And this is just in regards to arithmetic. I personally believe that it’s just as true when it comes to thought and language. Consistency is good, but overrated, in that you can’t have a complete philosophical system without inconsistencies, and if you have a completely consistent worldview, it doesn’t fully capture life. Philosophers back to Socrates (probably earlier) devoted their time to logical problems without presenting solutions. That makes sense to me. Just living life means living contradictions. We can’t eliminate them, we just have to live with them.
Few people believe this though, and instinctively seek to maintain consistency in thought. And that’s another reason I think political debate is useless. Much of it attacks the consistency of the other view. And since most people think consistency is necessary for truth, when challenged they’d rather reject the argument than reconsider their own consistency. When I see public figures go at it (e.g. Paul Krugman vs Niall Ferguson) that’s exactly what I see – each has a fully consistent (and fully opposed) worldview, each attacks the consistency of the other’s worldview, and each rejects the others arguments precisely because it attacks their consistency. End result: pointless.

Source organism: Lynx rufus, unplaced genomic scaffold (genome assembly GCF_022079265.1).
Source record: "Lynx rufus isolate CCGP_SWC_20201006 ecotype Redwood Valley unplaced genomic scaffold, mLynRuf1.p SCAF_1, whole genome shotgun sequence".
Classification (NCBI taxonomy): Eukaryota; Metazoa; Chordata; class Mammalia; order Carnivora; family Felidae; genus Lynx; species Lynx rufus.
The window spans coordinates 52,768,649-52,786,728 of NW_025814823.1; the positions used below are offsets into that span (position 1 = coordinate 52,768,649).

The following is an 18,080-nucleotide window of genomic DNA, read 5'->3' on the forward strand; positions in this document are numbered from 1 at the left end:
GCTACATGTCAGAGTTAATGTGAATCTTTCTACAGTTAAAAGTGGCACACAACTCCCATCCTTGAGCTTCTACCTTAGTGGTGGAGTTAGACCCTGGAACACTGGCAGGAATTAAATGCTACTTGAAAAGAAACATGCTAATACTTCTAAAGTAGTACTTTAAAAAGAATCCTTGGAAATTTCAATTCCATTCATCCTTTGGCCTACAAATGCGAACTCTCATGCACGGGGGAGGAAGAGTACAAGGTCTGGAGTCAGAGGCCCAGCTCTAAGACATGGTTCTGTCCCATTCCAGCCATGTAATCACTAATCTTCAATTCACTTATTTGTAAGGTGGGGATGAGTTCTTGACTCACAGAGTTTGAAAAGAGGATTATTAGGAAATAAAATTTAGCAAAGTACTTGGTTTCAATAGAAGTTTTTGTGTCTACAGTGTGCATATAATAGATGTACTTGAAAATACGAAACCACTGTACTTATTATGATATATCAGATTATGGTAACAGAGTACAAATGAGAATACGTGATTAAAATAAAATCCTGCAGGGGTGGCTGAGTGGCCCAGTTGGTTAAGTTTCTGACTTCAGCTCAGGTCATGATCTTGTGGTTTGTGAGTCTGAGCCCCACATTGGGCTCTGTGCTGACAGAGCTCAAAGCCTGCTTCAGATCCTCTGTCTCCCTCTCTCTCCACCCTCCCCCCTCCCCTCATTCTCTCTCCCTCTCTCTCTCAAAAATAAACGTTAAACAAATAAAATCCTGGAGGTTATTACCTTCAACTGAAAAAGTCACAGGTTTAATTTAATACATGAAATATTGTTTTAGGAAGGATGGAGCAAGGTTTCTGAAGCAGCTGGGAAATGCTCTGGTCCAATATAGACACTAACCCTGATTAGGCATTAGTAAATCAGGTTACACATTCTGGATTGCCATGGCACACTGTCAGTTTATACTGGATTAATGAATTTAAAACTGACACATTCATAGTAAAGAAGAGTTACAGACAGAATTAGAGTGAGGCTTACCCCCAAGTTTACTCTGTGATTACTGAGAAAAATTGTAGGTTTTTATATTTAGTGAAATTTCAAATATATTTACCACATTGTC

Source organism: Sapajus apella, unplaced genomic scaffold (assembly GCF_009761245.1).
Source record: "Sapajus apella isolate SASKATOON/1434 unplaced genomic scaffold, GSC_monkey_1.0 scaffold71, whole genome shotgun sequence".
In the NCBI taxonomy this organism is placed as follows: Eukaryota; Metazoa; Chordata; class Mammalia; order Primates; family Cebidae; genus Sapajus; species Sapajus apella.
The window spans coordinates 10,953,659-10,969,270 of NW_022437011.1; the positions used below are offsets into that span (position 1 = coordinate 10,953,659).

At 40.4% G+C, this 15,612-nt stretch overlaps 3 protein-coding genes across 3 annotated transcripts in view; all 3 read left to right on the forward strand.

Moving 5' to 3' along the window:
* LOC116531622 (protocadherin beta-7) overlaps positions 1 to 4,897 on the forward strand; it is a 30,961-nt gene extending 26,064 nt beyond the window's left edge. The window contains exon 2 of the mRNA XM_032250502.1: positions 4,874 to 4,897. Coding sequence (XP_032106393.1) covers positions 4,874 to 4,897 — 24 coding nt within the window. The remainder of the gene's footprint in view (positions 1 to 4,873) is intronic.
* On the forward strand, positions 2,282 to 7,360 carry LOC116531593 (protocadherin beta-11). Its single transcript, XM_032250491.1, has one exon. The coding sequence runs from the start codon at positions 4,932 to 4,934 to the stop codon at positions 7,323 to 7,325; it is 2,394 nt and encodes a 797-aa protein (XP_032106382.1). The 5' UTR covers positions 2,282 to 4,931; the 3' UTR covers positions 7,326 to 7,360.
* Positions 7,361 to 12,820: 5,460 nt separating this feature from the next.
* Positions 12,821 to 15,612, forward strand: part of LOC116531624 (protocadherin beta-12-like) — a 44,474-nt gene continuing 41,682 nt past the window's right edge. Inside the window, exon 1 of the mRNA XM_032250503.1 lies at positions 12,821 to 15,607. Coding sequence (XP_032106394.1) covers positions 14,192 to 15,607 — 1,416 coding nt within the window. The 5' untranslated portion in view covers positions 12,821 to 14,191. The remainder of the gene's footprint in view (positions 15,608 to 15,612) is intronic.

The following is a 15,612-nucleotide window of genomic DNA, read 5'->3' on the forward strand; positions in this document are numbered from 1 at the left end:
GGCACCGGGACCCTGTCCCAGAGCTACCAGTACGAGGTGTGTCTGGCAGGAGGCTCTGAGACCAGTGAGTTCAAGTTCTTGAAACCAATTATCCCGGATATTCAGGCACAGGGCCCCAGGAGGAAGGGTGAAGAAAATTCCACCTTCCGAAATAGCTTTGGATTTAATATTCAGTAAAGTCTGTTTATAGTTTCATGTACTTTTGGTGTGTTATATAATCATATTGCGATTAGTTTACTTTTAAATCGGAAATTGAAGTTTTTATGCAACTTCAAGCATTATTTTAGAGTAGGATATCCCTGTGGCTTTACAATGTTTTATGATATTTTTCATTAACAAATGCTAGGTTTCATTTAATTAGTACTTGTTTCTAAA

So debating politics is pointless. The only time anything actually happens, in my opinion, is when people haven’t formed a viewpoint yet, or when they’re actively seeking pure information as opposed to opinions. The young and the curious. That’s about it.
It’s sad, but I honestly feel this cynicism has affected how I see evangelism. In my head, I feel like trying to convince others is pointless. I do think that’s partly true. We can’t convince others to faith with arguments, especially the older people get. People are changed by actions in love and the Holy Spirit. That’s it.